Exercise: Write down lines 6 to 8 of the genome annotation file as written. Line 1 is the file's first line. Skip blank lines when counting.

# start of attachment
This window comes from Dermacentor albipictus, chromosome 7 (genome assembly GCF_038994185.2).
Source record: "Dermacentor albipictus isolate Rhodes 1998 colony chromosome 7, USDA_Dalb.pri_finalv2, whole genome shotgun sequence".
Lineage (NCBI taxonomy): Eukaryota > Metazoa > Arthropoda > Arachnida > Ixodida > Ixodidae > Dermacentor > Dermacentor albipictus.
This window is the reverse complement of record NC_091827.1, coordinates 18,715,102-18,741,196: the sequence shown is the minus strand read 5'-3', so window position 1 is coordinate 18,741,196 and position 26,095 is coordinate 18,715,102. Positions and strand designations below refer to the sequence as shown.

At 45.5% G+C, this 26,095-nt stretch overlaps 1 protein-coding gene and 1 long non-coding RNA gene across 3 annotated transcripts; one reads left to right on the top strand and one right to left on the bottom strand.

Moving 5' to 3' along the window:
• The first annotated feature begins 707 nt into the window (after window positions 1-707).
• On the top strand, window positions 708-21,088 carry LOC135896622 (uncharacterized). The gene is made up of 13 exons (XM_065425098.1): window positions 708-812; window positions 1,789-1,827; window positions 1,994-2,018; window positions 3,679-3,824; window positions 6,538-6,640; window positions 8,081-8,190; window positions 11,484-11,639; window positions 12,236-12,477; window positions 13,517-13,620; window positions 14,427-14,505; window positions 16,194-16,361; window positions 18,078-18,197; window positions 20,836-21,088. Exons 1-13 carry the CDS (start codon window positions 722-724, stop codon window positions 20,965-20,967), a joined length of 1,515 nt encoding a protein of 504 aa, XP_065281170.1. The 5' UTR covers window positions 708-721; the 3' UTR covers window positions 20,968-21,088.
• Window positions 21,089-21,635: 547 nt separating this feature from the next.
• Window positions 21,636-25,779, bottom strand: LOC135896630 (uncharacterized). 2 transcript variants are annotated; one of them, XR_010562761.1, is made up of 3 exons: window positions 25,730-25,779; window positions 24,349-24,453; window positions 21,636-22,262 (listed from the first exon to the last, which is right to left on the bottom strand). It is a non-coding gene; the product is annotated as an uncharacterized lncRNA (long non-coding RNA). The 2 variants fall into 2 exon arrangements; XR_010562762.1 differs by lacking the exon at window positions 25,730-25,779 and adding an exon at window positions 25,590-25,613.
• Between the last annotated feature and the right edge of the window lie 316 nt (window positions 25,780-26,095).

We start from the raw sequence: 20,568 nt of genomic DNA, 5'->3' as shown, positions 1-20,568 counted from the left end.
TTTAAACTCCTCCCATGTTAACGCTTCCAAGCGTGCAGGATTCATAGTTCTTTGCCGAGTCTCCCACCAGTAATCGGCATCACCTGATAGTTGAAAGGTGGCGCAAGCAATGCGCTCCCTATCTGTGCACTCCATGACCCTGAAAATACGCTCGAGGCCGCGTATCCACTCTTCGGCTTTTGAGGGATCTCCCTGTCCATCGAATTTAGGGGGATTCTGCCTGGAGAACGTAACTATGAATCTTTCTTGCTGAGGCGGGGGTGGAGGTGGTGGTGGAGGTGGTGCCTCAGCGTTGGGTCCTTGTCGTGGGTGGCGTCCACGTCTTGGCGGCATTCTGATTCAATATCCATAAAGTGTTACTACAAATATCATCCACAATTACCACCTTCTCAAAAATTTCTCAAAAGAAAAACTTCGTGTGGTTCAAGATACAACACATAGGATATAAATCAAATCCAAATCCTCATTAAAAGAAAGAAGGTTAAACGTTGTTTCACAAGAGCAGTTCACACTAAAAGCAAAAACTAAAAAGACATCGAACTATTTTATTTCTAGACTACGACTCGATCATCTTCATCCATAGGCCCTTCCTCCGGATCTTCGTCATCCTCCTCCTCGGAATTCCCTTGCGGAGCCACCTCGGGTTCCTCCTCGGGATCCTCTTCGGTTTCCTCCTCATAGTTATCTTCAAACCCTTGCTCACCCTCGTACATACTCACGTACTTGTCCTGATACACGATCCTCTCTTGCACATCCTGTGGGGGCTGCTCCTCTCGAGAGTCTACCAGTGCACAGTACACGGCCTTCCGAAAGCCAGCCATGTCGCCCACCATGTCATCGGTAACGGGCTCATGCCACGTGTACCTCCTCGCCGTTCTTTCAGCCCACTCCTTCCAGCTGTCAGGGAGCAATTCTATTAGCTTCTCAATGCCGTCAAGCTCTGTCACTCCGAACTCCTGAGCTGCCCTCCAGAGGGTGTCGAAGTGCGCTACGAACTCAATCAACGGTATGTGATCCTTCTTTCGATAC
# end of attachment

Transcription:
Moving 5' to 3' along the window:
• The first annotated feature begins 707 nt into the window (after window positions 1-707).
• On the top strand, window positions 708-21,088 carry LOC135896622 (uncharacterized). The gene is made up of 13 exons (XM_065425098.1): window positions 708-812; window positions 1,789-1,827; window positions 1,994-2,018; window positions 3,679-3,824; window positions 6,538-6,640; window positions 8,081-8,190; window positions 11,484-11,639; window positions 12,236-12,477; window positions 13,517-13,620; window positions 14,427-14,505; window positions 16,194-16,361; window positions 18,078-18,197; window positions 20,836-21,088. Exons 1-13 carry the CDS (start codon window positions 722-724, stop codon window positions 20,965-20,967), a joined length of 1,515 nt encoding a protein of 504 aa, XP_065281170.1. The 5' UTR covers window positions 708-721; the 3' UTR covers window positions 20,968-21,088.